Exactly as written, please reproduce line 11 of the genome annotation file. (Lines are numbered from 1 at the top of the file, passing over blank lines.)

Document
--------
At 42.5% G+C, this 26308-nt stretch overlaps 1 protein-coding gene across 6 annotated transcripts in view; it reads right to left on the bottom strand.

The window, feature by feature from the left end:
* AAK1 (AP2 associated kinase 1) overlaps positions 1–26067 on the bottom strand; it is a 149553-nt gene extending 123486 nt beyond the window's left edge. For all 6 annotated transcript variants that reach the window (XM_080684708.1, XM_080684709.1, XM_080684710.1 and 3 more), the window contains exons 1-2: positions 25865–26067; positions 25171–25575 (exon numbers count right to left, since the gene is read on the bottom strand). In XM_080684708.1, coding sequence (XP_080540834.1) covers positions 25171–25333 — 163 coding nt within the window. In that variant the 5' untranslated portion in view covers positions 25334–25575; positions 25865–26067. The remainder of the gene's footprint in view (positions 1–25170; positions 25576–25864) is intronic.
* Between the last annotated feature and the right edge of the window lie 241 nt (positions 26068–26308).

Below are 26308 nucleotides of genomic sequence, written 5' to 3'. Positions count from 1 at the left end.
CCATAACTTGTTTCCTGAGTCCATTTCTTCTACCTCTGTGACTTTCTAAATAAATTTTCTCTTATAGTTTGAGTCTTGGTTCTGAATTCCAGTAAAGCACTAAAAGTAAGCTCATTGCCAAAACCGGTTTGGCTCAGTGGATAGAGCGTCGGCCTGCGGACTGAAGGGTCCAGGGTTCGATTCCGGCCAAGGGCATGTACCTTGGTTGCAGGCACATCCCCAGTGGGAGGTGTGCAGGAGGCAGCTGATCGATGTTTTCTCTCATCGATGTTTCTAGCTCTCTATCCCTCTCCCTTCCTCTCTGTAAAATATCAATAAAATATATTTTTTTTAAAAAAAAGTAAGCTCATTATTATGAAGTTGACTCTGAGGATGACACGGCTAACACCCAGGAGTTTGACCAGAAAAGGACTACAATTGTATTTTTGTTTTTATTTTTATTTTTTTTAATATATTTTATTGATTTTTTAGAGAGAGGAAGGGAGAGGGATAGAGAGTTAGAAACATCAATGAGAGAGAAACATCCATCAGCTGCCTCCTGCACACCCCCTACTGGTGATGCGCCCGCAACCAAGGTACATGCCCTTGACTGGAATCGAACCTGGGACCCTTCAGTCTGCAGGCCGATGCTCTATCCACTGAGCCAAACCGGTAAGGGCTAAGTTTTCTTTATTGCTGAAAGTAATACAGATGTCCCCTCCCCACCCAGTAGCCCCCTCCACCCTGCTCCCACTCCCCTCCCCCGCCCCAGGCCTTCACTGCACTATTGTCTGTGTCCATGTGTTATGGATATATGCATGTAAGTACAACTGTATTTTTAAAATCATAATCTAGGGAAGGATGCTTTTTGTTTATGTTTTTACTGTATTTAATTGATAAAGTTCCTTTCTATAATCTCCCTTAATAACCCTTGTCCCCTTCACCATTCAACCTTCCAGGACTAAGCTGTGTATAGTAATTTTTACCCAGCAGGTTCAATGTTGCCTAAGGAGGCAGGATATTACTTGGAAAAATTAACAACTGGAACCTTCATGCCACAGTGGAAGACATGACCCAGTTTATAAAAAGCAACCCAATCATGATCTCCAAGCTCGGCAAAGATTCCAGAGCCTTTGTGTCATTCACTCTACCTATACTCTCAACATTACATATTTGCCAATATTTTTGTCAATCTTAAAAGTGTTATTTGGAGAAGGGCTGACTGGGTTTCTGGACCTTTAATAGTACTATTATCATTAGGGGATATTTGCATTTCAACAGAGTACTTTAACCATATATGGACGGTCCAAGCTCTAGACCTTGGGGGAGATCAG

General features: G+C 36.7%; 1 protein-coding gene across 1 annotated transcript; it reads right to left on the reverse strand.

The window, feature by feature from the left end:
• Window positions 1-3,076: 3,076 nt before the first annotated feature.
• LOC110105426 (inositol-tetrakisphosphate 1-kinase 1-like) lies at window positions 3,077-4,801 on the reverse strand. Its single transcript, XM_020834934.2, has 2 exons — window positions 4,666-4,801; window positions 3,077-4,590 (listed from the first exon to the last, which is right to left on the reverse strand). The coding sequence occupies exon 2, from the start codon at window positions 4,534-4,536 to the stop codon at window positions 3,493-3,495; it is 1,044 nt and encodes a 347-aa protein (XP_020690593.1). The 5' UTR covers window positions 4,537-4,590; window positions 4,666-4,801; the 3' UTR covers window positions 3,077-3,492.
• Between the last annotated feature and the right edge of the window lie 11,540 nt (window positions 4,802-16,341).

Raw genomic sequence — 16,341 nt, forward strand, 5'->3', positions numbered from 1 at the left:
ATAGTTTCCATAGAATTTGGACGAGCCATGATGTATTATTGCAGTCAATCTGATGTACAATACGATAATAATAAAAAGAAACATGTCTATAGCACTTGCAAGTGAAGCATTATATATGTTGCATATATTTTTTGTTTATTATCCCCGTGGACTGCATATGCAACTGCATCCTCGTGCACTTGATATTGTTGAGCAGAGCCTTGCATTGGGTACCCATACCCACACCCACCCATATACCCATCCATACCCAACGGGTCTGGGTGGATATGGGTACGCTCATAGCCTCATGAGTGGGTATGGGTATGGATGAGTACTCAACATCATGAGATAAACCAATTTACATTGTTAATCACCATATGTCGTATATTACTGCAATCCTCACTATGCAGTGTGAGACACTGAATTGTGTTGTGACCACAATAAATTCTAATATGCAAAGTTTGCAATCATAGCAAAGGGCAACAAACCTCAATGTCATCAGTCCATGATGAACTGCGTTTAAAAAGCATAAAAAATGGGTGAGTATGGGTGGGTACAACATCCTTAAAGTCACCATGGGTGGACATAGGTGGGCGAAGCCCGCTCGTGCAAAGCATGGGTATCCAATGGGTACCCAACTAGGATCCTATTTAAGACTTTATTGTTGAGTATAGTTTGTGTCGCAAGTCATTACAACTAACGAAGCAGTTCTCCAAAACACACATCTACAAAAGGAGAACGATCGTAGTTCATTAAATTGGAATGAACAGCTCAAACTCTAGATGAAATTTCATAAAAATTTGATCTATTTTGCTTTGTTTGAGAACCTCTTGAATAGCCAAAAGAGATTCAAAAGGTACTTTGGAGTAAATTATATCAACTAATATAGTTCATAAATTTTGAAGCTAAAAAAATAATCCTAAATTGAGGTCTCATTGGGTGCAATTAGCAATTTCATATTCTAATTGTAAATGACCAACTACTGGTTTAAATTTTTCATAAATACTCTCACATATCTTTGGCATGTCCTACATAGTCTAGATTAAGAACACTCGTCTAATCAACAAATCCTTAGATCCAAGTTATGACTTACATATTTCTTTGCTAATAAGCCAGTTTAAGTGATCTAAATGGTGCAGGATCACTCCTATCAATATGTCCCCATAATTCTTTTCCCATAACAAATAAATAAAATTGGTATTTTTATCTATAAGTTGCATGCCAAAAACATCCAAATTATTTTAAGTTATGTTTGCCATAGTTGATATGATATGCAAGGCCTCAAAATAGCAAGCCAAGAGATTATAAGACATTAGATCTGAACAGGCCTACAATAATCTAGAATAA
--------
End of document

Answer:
• Between the last annotated feature and the right edge of the window lie 11,540 nt (window positions 4,802-16,341).